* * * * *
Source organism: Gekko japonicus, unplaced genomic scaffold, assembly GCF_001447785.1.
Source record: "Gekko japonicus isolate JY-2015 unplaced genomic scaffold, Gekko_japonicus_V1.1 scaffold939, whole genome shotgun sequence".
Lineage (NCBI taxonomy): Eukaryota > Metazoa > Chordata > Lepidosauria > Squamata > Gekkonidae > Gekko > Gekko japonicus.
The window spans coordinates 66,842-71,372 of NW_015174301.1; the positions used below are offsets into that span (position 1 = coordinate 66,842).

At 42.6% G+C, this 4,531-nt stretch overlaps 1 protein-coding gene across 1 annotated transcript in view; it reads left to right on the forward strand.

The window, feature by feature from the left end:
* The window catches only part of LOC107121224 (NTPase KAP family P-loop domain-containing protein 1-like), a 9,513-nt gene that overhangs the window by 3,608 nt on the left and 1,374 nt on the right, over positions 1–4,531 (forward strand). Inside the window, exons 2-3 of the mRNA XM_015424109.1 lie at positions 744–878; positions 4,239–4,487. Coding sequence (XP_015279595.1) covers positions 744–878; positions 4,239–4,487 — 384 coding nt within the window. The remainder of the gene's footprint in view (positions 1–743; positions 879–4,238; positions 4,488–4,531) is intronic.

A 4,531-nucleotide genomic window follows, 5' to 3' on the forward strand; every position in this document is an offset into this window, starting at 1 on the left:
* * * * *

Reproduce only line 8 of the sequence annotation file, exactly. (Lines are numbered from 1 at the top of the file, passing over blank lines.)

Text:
A 4,531-nucleotide genomic window follows, 5' to 3' on the forward strand; every position in this document is an offset into this window, starting at 1 on the left: